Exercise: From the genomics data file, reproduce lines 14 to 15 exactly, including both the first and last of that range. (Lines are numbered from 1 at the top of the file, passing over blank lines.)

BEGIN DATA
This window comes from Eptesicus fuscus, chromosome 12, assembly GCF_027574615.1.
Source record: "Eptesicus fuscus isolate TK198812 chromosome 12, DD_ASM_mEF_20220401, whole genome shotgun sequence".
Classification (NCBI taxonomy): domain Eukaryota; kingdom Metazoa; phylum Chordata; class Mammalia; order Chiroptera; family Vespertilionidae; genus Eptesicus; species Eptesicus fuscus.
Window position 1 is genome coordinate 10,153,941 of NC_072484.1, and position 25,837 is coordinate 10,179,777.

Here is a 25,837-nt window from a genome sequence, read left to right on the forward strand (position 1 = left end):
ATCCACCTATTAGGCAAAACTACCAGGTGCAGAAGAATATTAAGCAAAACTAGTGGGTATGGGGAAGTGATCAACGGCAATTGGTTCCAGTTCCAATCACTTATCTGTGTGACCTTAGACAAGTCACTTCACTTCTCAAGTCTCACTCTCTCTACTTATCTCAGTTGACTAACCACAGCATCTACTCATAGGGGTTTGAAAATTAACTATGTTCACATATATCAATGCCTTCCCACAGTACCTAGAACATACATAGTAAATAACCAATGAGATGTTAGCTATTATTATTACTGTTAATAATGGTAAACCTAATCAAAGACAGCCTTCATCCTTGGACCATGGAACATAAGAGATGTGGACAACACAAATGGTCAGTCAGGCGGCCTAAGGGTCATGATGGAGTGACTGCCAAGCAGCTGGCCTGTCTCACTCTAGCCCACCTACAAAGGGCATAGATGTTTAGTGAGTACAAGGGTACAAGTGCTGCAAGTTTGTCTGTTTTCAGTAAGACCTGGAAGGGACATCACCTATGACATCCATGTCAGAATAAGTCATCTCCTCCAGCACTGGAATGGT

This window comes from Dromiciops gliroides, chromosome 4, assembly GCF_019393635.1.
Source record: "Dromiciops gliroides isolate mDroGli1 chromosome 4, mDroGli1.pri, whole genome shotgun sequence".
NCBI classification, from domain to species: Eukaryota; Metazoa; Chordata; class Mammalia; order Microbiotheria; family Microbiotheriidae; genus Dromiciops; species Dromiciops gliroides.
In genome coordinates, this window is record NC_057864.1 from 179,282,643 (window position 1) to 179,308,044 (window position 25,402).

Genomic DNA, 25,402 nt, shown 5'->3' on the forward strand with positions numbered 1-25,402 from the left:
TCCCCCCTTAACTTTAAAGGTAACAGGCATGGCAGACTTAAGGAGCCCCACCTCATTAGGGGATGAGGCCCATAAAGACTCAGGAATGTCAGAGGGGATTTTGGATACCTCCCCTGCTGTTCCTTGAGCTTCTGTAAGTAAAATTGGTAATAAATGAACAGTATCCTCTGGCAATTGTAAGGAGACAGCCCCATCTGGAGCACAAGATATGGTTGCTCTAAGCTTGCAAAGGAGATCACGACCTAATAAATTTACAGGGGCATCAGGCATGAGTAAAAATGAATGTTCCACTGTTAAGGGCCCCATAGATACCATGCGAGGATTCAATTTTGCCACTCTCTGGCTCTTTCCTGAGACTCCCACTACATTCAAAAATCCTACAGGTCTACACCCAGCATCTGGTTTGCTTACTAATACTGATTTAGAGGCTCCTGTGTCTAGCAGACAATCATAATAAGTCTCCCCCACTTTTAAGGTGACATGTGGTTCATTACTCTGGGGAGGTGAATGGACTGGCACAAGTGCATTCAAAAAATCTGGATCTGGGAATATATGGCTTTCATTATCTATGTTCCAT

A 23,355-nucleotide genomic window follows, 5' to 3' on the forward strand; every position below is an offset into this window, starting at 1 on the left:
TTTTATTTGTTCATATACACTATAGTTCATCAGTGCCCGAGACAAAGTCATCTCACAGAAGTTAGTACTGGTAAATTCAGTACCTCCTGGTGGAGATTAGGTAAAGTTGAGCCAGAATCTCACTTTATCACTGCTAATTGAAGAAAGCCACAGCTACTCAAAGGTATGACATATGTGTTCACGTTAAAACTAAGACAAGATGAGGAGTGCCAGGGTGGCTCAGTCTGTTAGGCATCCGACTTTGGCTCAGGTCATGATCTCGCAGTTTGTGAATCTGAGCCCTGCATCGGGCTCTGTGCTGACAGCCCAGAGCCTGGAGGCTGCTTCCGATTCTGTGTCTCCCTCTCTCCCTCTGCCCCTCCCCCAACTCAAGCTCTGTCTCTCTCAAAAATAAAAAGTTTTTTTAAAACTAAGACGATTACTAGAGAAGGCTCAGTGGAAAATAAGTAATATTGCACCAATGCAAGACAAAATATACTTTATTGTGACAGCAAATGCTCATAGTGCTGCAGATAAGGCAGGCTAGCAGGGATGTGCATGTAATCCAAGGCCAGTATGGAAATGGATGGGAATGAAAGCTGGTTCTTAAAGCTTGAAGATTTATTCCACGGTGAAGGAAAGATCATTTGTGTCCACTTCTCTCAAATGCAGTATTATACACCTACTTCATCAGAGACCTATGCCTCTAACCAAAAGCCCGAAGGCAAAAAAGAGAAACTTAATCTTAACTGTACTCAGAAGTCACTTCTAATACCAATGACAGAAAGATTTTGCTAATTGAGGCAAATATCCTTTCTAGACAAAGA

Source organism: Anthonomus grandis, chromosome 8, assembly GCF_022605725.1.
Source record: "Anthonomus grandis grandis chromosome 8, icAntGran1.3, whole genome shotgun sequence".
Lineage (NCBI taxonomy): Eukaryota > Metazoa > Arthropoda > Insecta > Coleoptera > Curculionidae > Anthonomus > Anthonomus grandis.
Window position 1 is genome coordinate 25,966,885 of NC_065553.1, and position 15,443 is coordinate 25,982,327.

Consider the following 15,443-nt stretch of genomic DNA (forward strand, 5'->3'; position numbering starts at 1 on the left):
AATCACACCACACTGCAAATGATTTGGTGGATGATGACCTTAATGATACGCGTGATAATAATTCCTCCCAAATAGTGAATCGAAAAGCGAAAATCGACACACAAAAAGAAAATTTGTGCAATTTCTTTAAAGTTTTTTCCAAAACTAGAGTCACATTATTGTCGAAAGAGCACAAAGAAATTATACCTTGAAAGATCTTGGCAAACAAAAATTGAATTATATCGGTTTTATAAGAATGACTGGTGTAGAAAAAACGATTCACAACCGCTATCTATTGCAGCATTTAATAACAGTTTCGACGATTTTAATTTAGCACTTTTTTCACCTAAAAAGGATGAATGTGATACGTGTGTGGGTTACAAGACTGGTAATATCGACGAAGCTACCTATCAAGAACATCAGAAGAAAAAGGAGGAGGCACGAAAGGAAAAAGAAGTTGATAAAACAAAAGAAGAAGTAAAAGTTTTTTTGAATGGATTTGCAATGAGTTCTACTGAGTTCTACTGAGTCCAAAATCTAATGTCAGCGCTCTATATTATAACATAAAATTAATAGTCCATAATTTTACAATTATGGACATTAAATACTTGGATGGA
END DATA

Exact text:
TTTTATTTGTTCATATACACTATAGTTCATCAGTGCCCGAGACAAAGTCATCTCACAGAAGTTAGTACTGGTAAATTCAGTACCTCCTGGTGGAGATTAGGTAAAGTTGAGCCAGAATCTCACTTTATCACTGCTAATTGAAGAAAGCCACAGCTACTCAAAGGTATGACATATGTGTTCACGTTAAAACTAAGACAAGATGAGGAGTGCCAGGGTGGCTCAGTCTGTTAGGCATCCGACTTTGGCTCAGGTCATGATCTCGCAGTTTGTGAATCTGAGCCCTGCATCGGGCTCTGTGCTGACAGCCCAGAGCCTGGAGGCTGCTTCCGATTCTGTGTCTCCCTCTCTCCCTCTGCCCCTCCCCCAACTCAAGCTCTGTCTCTCTCAAAAATAAAAAGTTTTTTTAAAACTAAGACGATTACTAGAGAAGGCTCAGTGGAAAATAAGTAATATTGCACCAATGCAAGACAAAATATACTTTATTGTGACAGCAAATGCTCATAGTGCTGCAGATAAGGCAGGCTAGCAGGGATGTGCATGTAATCCAAGGCCAGTATGGAAATGGATGGGAATGAAAGCTGGTTCTTAAAGCTTGAAGATTTATTCCACGGTGAAGGAAAGATCATTTGTGTCCACTTCTCTCAAATGCAGTATTATACACCTACTTCATCAGAGACCTATGCCTCTAACCAAAAGCCCGAAGGCAAAAAAGAGAAACTTAATCTTAACTGTACTCAGAAGTCACTTCTAATACCAATGACAGAAAGATTTTGCTAATTGAGGCAAATATCCTTTCTAGACAAAGA

Source organism: Anthonomus grandis, chromosome 8, assembly GCF_022605725.1.